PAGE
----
Tag Archives | social psychology

‘Ugly’ Finding: Unattractive Workers Suffer More

via Michigan State University Ugly group

People who are considered unattractive are more likely to be belittled and bullied in the workplace, according to a first-of-its-kind study led by a Michigan State University business scholar.

“Frankly, it’s an ugly finding,” said Brent Scott, associate professor of management and lead investigator on the study. “Although we like to think we’re professional and mature in the workplace, it can be just like high school in many ways.”

While plenty of research has found that attractive students tend to be more popular in school, the study is the first to link attractiveness to cruelty in the workplace. The results appear in the research journal Human Performance.

The researchers surveyed 114 workers at a health care facility in the southeastern United States. The workers were asked how often their co-workers engaged in cruel behavior toward them (which included saying hurtful things, acting rudely and making fun of them).

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The Positive Effects of a Deviant Coworker

Picture: Flickr, uberphot (CC

Even more possible evidence that the weirdos of the world provide crucial social utility! Researchers at Wichita State University have published their findings in the Journal of Social Psychology.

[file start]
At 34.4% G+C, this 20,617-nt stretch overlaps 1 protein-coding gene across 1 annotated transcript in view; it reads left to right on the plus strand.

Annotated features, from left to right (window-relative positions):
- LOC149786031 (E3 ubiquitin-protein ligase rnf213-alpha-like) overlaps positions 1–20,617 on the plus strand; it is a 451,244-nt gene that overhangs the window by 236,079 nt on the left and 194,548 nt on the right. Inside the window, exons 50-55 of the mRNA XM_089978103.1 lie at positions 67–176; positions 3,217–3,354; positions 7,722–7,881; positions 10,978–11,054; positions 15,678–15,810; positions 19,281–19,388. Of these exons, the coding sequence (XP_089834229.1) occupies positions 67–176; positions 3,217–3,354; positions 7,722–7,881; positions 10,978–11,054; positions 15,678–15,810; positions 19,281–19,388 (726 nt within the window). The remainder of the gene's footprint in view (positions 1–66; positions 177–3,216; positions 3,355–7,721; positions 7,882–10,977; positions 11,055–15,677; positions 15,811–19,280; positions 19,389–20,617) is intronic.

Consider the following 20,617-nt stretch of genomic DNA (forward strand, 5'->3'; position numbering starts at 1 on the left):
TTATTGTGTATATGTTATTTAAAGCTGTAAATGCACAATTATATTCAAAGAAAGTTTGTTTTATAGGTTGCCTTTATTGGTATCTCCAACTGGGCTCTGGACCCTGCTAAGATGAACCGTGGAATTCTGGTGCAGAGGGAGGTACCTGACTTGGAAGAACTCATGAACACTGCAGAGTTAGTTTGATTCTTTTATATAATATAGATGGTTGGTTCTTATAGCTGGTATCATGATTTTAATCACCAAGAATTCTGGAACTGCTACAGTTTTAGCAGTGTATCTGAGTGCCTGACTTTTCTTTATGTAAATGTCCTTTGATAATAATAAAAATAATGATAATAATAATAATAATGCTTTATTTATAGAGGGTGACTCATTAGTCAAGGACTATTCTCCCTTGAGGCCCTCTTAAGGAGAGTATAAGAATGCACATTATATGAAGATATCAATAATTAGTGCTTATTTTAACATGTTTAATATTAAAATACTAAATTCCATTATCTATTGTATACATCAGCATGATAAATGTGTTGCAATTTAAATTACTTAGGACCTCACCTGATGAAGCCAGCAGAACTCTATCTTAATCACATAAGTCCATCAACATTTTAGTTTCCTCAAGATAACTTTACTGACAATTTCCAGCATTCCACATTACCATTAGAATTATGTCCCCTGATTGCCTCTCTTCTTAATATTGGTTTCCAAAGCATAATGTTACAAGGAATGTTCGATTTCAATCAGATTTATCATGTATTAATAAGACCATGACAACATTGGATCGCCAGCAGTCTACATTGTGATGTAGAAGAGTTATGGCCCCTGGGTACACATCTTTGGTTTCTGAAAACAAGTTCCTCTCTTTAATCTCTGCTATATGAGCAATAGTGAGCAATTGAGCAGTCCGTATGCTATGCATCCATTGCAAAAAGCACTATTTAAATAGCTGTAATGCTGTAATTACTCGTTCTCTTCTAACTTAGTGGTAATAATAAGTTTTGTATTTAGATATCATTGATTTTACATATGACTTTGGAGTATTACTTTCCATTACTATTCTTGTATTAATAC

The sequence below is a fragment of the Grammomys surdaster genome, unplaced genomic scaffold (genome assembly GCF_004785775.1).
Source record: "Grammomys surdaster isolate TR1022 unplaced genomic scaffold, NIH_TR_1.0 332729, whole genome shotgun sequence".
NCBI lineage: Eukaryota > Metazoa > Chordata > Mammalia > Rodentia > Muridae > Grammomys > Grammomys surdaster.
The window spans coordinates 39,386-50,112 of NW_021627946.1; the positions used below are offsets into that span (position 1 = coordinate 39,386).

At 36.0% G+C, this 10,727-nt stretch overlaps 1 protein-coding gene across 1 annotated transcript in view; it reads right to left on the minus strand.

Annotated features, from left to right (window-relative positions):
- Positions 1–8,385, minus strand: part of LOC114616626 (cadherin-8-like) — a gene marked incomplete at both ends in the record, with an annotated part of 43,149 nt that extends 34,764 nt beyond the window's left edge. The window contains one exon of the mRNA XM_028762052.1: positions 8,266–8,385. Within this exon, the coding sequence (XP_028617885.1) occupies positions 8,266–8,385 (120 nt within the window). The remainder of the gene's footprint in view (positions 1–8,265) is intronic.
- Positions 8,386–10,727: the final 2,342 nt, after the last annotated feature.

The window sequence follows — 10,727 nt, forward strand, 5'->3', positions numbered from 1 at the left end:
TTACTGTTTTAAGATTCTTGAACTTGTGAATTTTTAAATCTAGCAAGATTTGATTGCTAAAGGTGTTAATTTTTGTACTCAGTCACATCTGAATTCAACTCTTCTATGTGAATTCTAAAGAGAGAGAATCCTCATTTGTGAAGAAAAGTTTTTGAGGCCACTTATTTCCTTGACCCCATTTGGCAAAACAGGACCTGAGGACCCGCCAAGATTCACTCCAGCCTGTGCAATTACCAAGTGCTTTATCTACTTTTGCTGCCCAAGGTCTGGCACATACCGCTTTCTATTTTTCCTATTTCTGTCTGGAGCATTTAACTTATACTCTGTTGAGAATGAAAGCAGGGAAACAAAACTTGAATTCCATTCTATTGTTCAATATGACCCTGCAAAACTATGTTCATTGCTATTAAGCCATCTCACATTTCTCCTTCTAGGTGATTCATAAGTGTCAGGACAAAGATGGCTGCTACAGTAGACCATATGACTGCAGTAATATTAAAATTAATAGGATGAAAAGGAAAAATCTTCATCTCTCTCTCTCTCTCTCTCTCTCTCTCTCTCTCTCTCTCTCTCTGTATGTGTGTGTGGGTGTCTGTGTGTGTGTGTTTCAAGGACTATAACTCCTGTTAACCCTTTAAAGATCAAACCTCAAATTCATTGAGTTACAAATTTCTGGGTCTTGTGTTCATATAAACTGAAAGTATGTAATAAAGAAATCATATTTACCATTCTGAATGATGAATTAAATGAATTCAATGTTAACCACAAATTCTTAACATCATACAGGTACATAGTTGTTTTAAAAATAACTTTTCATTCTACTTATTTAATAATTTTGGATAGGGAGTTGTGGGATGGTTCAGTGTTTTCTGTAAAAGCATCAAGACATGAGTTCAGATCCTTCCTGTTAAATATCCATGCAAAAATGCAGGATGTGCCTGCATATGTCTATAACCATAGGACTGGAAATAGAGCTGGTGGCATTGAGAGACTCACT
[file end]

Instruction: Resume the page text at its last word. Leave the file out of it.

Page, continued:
Via Discover Magazine‘s Discoblog:

“Drawing on the labeling perspective of deviance, we investigate employee reactions to coworkers perceived as deviants. We look at two positive effects for employees in the presence of a deviant coworker. First, in comparison to a deviant individual, other employees can draw more positive conclusions about themselves; and second, a deviant can be informative about organizational norms, thereby improving employee role clarity. We also examine individual and situational moderators. For the purpose of the study, we developed a measure of the presence of a deviant. The hypothesized relationships were tested in two large samples using multiple regression analyses. The results revealed that in the presence of a deviant coworker, employees reported enhanced self-evaluation. The presence of a deviant coworker was associated with better role clarity only for employees with more interdependent jobs.

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